How is Radiculopathy Treated?
Radiculopathy treatment depends on you – your specific physiology and how advanced your case is. The North American Spine medical team and your physician will thoroughly evaluate your situation and recommend a treatment plan to provide both maximum relief and minimum recovery time. Treatment plants are grouped into three categories:
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Symptoms of Radiculopathy
Radiculopathy produces symptoms that vary according to the location of your irritated or compressed nerve tissue. Radiculopathy pain may be progressive, meaning it worsens with time. Common symptoms include:
Common symptoms of Radiculopathy include:
- In the lumbar spine: pain, numbness, tingling, burning, and weakness in the lower back, buttocks, legs, and feet. If impingement affects one of the roots of your sciatic nerve, you can develop sciatica, which is characterized by localized or radiating pain, numbness, or other uncomfortable sensations in the lower body
- In the cervical spine: pain, numbness, tingling, burning, and weakness in the neck, arms, hands, and sometimes in the head
- In the thoracic spine (less common): pain, tingling, or numbness in the upper or mid back, radiating through the stomach or chest, which patients often confuse for cardiovascular problems
Prior to having a surgical procedure to treat your radiculopathy, conservative measures such as physical therapy, chiropractic, and steroid injections should be attempted. If these measures do not meaningfully relieve your pain, a North American Spine procedure may be in order.
Causes of Radiculopathy
Radiculopathy has several typical immediate causes, as well as a range of underlying causes. These include:
Additional common Radiculopathy causes include:
- A herniated disc in your spinal column is the most likely cause of radiculopathy. When a disc herniates, it leaks material from its inner core into the surrounding area of your spine, where it may press upon a nerve root.
- Stenosis refers to the narrowing of the spaces in your spinal column that provides passage for your spinal cord, spinal nerve roots, and spinal nerves. This narrowing can cause radiculopathy when nerve tissues do not have enough room to pass smoothly through the surrounding bony structures. The most likely place for spinal stenosis to occur is the foramina – the small holes that let nerves pass out of the spinal column.
- Age-related wear and tear, which can lead to Degenerative Disc Disease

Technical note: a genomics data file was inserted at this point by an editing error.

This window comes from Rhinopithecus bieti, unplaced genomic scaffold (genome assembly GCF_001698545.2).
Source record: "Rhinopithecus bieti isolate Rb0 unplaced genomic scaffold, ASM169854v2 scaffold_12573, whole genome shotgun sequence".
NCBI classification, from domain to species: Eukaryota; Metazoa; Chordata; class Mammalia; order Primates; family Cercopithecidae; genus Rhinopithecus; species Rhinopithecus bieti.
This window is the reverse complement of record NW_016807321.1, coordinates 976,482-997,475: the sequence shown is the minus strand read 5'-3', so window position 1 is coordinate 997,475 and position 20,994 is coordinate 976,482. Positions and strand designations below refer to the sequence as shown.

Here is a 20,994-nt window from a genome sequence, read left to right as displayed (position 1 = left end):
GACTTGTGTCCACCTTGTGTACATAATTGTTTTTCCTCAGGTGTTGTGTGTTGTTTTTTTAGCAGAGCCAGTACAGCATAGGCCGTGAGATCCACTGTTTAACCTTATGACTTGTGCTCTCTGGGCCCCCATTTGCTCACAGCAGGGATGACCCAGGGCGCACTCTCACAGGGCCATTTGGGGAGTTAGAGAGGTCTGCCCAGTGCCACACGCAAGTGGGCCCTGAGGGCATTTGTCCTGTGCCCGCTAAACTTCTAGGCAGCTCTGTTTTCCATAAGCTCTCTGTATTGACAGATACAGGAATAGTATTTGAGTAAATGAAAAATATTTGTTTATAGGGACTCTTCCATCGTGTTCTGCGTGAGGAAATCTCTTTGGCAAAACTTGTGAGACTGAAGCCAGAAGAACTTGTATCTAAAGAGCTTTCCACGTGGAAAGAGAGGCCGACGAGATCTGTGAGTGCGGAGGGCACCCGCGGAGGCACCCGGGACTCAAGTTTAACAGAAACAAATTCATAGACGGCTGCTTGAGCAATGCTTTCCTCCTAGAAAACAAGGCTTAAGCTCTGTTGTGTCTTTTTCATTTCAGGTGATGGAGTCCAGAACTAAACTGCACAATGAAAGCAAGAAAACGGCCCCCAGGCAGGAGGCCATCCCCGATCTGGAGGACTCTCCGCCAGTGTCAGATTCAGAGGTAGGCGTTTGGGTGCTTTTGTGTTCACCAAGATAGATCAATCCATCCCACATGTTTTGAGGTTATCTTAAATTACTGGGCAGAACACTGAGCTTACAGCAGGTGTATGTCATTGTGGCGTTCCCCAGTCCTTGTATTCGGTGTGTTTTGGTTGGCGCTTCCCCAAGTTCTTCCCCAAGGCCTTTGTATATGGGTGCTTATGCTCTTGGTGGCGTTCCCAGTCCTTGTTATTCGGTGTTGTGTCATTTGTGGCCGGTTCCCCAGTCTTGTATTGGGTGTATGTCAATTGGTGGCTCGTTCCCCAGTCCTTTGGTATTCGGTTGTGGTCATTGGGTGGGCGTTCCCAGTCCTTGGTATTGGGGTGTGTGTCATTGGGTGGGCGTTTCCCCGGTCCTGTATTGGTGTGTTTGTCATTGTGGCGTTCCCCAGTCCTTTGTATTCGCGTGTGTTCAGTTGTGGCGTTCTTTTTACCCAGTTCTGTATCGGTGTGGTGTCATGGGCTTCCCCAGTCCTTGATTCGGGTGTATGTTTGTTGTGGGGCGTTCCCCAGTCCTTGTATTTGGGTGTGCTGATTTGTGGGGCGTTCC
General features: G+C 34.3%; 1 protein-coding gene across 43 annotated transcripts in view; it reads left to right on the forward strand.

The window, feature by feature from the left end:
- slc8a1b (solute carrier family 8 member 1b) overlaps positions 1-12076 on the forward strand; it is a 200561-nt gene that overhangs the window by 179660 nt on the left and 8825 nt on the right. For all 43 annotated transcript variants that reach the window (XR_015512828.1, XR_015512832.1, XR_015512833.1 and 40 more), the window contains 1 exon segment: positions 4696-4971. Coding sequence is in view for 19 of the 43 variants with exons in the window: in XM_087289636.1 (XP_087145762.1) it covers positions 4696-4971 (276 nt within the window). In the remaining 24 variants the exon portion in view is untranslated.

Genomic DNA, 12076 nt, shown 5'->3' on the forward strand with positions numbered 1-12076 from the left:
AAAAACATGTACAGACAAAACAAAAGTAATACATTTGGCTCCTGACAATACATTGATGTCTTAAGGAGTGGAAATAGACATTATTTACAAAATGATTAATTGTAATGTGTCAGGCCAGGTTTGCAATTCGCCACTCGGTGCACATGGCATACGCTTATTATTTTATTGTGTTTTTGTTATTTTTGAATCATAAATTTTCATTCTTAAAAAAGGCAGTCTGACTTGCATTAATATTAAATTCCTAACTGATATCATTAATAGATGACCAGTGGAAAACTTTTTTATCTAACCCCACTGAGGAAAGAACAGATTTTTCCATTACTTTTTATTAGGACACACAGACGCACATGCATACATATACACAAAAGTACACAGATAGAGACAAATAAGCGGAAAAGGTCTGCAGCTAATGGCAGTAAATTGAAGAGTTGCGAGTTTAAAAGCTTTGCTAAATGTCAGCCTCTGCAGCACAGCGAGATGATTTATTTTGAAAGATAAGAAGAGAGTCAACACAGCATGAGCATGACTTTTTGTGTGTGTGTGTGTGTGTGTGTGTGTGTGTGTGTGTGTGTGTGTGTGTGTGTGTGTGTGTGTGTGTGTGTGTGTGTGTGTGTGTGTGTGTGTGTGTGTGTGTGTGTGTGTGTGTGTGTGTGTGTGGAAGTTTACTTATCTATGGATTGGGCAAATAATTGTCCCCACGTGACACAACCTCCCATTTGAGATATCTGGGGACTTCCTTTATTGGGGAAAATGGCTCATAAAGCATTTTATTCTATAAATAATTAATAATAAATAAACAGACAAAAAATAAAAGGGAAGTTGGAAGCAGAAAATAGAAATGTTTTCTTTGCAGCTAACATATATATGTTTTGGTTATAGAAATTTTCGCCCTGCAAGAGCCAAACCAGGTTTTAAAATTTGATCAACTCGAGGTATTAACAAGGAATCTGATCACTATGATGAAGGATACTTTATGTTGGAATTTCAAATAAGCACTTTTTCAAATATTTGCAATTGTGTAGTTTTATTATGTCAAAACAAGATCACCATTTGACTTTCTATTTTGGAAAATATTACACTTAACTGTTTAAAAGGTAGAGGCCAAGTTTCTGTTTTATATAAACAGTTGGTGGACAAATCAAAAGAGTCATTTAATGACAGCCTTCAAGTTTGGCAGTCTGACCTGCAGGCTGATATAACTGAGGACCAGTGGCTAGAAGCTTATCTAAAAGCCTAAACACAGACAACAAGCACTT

- Back or neck strain due to repetitive physical activity, poor posture, imbalances in the musculature, or heavy lifting
- Direct physical injuries such as a car accident or fall
- Genetics, whether or not the symptoms appeared in your parents
Treatments and Procedures for Radiculopathy
Treatment and procedure options for Radiculopathy range from conservative options like injections to more intensive procedures like spinal fusions.
Conservative treatment options include nerve root blocks and steroid injections. These are designed to provide temporary relief (up to one year), and you may elect to have the procedure done multiple times. Other conservative strategies may include the placement of a spinal cord stimulator–or STIM–which is designed not to correct the underlying degeneration, but to lessen the pain the condition causes.
Decompression–including North American Spine’s unique IntelliSpine™ procedure–may be used for cases in which the structural integrity of the vertebrae or spinal cord is not threatened. These procedures concentrate on freeing entrapped nerves, typically be enlarging the space through which nerves pass. Depending on the demands of the procedure and your unique physiology, a special surgical laser may be used.
Fusion, also called stabilization, procedures may be used when the stability of the spine or vertebrae are compromised or threatened. In some of these cases, more than one harmful condition may exist. While these procedures are minimally invasive and enjoy a high success rate, some patients may be required to stay overnight for observation.